JEFFERSON COUNTY, Texas — As Texas recorded a new daily high of 2,504 new COVID-19 cases Wednesday, 21% of that number came from Jefferson County.
The 537 new coronavirus cases nearly doubles its previous total. The number caught everyone off guard — from Jefferson Co. Judge Jeff Brannick to Gov. Greg Abbott.
The Texas Department of State Health Services blames the spike in new cases in Jefferson Co. on how local health departments are now reporting numbers from prison facilities. That includes three facilities in Jefferson Co.: the Larry Gist State Jail, Mark W. Stiles Unit and the Richard P. LeBlanc Unit.
According to the TDCJ, most of the coronavirus cases reported on June 10 are outdated and no longer active. It was essentially a data dump of numbers with no clear understanding on which date the positive cases were actually recorded.
"It was a change at the local level at how they were reporting cases in TDCJ inmates, and that's sort of what lead to that big increase in those cases to all be reported at the same time," Chris Van Deusen with the Texas Department of State Health Services told 12News.
Before June 10, positive COVID-19 cases involving TDCJ inmates were calculated separately. They were not included in numbers from local health departments.
"It is standard practice, no matter what kind of illness, that everyone is included in their normal place of residence," Van Deusen said. "For inmates, that is the place where they are diagnosed. That doesn't change with COVID-19. That's consistently been the way it has always been reported in Texas and across the country."
12News found that 523 of the 537 cases reported on Wednesday were from Jefferson Co. correctional facilities.
Brannick told 12News Thursday that he spoke with Gov. Abbott Wednesday night. He says his office is looking into where the breakdown in reporting occurred, and he says he is focused on getting it corrected.
"We think we can establish a framework for assuring those numbers are communicated to the appropriate local health department," Brannick said.
Brannick says this incident is an opportunity to collaborate more closely with TDCJ.
"During emergency events we have the federal prisons represented in our Emergency Operations Center, we have the Coast Guard, we have representatives from (various) cities, but we never had anyone from TDCJ. So we are going to work on making that collaboration," said Brannick.
CORONAVIRUS ON THE RISE
Texas has reported record-high number of new cases and hospitalizations since June 8.
On Wednesday, the state reported 2,153 hospitalizations across Texas. DSHS also reported 2,504 new COVID-19 cases. That is the largest one day spike in cases since testing began in March.
- June 8: 1,935
- June 9: 2,056
- June 10: 2,153
Jefferson Co. is also seeing an increase in COVID-19 cases in local hospitals.
The last reported date of June 9 included 14 confirmed COVID-19 hospitalizations and 17 COVID-19 patients in the ICU. That is the highest number of patients in the ICU since April 22.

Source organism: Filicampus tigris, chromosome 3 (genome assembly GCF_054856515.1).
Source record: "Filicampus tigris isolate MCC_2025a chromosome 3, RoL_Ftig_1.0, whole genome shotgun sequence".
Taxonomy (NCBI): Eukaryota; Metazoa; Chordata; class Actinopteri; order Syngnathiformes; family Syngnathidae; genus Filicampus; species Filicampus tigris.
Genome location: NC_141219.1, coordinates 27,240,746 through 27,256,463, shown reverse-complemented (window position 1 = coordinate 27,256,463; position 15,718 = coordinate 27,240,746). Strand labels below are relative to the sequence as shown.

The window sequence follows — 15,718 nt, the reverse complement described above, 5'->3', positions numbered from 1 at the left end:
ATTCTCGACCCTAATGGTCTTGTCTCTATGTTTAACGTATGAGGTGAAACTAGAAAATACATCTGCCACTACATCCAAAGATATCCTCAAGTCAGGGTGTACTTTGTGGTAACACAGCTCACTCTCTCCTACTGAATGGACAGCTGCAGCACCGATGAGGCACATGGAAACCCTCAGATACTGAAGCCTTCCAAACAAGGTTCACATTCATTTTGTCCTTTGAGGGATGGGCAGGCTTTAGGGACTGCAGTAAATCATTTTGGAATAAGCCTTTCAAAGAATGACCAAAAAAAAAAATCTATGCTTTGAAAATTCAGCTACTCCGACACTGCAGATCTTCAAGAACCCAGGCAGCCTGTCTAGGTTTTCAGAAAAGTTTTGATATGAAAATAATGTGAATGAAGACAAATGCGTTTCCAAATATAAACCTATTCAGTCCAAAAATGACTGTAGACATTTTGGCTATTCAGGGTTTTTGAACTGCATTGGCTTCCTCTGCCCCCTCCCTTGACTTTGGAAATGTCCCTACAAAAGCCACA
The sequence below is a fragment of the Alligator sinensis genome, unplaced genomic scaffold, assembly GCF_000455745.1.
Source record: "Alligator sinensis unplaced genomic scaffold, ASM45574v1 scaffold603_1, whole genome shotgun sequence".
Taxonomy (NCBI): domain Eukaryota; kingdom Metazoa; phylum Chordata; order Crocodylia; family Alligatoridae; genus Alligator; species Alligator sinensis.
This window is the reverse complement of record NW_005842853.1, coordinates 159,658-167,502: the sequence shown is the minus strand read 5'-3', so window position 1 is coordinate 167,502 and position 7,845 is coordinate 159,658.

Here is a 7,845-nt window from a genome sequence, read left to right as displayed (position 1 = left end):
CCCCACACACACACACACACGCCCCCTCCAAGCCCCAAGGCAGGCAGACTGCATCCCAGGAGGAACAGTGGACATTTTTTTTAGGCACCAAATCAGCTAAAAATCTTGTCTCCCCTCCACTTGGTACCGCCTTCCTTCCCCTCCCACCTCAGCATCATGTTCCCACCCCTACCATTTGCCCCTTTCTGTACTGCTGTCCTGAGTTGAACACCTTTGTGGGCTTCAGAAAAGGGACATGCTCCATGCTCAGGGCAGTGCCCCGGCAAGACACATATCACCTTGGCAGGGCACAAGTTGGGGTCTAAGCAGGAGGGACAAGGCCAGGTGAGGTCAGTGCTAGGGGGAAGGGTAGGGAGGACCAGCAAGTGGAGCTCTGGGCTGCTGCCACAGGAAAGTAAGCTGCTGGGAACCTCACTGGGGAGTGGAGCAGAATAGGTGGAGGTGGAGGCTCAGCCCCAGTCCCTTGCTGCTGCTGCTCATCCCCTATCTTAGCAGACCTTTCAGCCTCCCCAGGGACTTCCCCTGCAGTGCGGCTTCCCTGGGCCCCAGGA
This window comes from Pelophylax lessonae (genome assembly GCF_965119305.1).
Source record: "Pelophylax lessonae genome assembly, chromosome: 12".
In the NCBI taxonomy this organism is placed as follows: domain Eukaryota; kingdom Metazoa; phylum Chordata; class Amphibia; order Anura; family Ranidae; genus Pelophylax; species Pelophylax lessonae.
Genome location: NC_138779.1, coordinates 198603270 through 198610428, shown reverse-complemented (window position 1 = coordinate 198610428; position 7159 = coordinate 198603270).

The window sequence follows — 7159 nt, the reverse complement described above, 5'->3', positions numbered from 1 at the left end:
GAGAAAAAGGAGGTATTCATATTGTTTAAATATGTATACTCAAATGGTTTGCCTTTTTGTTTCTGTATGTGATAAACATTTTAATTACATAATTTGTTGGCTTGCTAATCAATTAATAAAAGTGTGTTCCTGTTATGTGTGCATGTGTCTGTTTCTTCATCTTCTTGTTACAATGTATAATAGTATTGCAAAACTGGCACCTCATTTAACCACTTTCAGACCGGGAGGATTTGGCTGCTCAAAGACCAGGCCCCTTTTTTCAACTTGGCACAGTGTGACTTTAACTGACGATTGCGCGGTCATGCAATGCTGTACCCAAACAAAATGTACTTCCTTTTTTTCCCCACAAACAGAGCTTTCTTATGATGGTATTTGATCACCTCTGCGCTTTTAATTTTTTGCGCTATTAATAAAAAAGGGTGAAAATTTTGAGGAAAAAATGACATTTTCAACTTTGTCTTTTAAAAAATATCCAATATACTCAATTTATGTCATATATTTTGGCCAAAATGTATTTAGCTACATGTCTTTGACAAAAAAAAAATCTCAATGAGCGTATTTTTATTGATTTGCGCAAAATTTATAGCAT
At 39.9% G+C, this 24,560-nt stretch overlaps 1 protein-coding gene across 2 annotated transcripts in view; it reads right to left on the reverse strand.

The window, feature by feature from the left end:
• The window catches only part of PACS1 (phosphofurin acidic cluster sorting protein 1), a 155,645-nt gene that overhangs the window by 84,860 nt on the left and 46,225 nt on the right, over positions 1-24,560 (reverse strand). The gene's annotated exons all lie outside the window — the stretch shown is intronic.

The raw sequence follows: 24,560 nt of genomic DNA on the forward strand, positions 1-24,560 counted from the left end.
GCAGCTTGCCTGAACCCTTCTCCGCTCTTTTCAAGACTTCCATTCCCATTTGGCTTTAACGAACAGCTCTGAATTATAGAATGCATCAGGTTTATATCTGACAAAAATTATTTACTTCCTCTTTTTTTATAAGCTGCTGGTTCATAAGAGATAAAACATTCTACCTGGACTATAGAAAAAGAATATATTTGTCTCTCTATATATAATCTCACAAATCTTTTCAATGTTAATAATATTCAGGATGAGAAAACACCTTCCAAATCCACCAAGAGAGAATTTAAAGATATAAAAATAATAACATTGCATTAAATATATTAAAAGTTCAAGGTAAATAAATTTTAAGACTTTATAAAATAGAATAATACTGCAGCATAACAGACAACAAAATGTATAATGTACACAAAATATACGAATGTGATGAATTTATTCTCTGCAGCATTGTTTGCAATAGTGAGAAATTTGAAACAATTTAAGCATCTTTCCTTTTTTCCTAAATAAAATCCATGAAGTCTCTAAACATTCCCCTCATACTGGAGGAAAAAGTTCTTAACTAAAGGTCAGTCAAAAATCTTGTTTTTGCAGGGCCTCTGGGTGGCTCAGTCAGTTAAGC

The Texas stay home order initiated by Gov. Abbott ended May 1. Since then, Texas began reopening businesses in phases.
Beginning Friday, restaurants across the state are allowed to expand occupancy levels to 75%. Currently, restaurants and bars are allowed to operate at 50% occupancy.
After reopening on May 1, Southeast Texas saw a decline in the 14 day moving average of cases. Those numbers began increasing around May 12th before the average flattened a few days later. But by late May, the 14 day average began rising and continues to see increases every day.
Part of the increase can be attributed to an increase in testing. However, state and local officials also look at hospitalizations and fatalities linked to COVID-19.
CORONAVIRUS & PRISONS
Statewide, 59% of the state's 106 prison units have active cases. More than a 1,000 prison workers and 7,200 inmates have now tested positive for COVID-19, according to the latest figures.
Seven prison workers and 46 inmates have died of complications related to COVID-19. The deaths of 33 inmates are pending a final determination of cause of death.
“I’m scared every day. I’m very, very, very scared,” a Hutchins correctional officer told WFAA-TV. He asked that his identity be concealed and to remain anonymous because he fears losing his job for speaking out about conditions inside the prison.
He and other correctional officers told WFAA the Texas Department of Criminal Justice, which runs the state’s prison system, was too slow to stop accepting prisoners from county jails and has put employees’ lives at risk by continuing to send guards assigned to work at one unit to other units.
TDCJ spokesman Jeremy Desel defended the prison system’s handling of the COVID-19 crisis.
“Correctional officers are a hardy bunch and a group that are determined to provide the best service that they can provide to the citizens of the state of Texas,” he told WFAA. “We’re asking a lot of our correctional officers. We’re providing them with all the tools we can provide them with.”